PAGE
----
Recently, it was announced that she was one of four contemporary artists commissioned by the Madison Square Park Conservancy for the 20th anniversary of its public art program. From April through September next year, “Seed,” a series of her large-scale sculptures, will be on display across two parks in Manhattan.

As the Los Angeles curator Helen Molesworth put it, Simpson’s work has “a badass, ‘Mad Max,’ ‘Blade Runner’ vibe.”

“There’s no question that we’re watching a star be born,” Alicia Keys told Vogue in November about Maleah Joi Moon, 21, who channels a teenage Keys in “Hell’s Kitchen,” the semi-autobiographical Off Broadway jukebox musical built on the star’s life and musical catalog.

Jesse Green, The Times’s chief theater critic, would agree, calling Moon’s debut New York City performance “sensational.” She’s “precociously clever and fearless,” he writes, in delivering a complex portrait of Ali, the dreamy main character.

It’s an incredibly rare feat to step out in a principal role — so ambitious a proposal, in fact, that Moon almost didn’t try out. “I told my agent, ‘This sounds amazing. I don’t think it’s right for me.’ I didn’t feel like I was enough,” she recently told The Times.

Luckily, she was convinced to audition, where she impressed the musical’s director, Michael Greif (“Rent,” “Dear Evan Hansen”), with her flexibility, instinct, courage and extraordinary singing ability. “We all got excited about building our production around her,” he said. “She’s proving us right.” (More proof: The show has been selling out nightly, and it was recently announced that it would move to Broadway in the spring.)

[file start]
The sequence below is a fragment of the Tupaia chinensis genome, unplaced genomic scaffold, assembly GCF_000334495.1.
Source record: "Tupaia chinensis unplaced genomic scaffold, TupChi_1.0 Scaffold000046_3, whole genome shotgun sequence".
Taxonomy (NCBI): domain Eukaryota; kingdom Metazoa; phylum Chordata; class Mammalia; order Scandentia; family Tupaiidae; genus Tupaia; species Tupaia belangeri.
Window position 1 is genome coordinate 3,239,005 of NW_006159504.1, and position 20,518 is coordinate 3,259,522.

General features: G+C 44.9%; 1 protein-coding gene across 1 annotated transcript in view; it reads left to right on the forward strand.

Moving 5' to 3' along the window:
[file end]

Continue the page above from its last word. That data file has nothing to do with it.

“After that first day,” Moon said, “I realized how much I loved this. It’s a dream.”


Classical Music

The conductor Dalia Stasevska’s star has been rising since she graduated from the esteemed Helsinki conservatory Sibelius Academy in 2012. From there, she become an assistant to Paavo Järvi at the Orchestre de Paris, and in 2019, she secured the principal guest conductor position at the BBC Symphony Orchestra in Britain. In 2020, she became the chief conductor of the Lahti Symphony Orchestra in Finland.

This year, Stasevska, 38 — who grew up in Estonia and Finland, the daughter of a Finnish mother and Ukrainian father — led the New York Philharmonic in a celebrated series of concerts. She conducted Wang Lu’s “Surge,” in its world premiere, “with verve, commitment and, above all, clarity,” our critic Joshua Barone wrote. Claire Chase, a prominent flutist and educator, has described her as a “supernova.”

Since 2022, Stasevska has also become known for her vocal criticism of the Russian invasion of Ukraine. In addition to fund-raising efforts, she has driven trucks of supplies into the beleaguered nation. “I can’t save Ukraine by playing music, but I can use my mouth and speak out, and I can act,” she told us. “We can’t just hide behind our virtues. There comes a time for action.”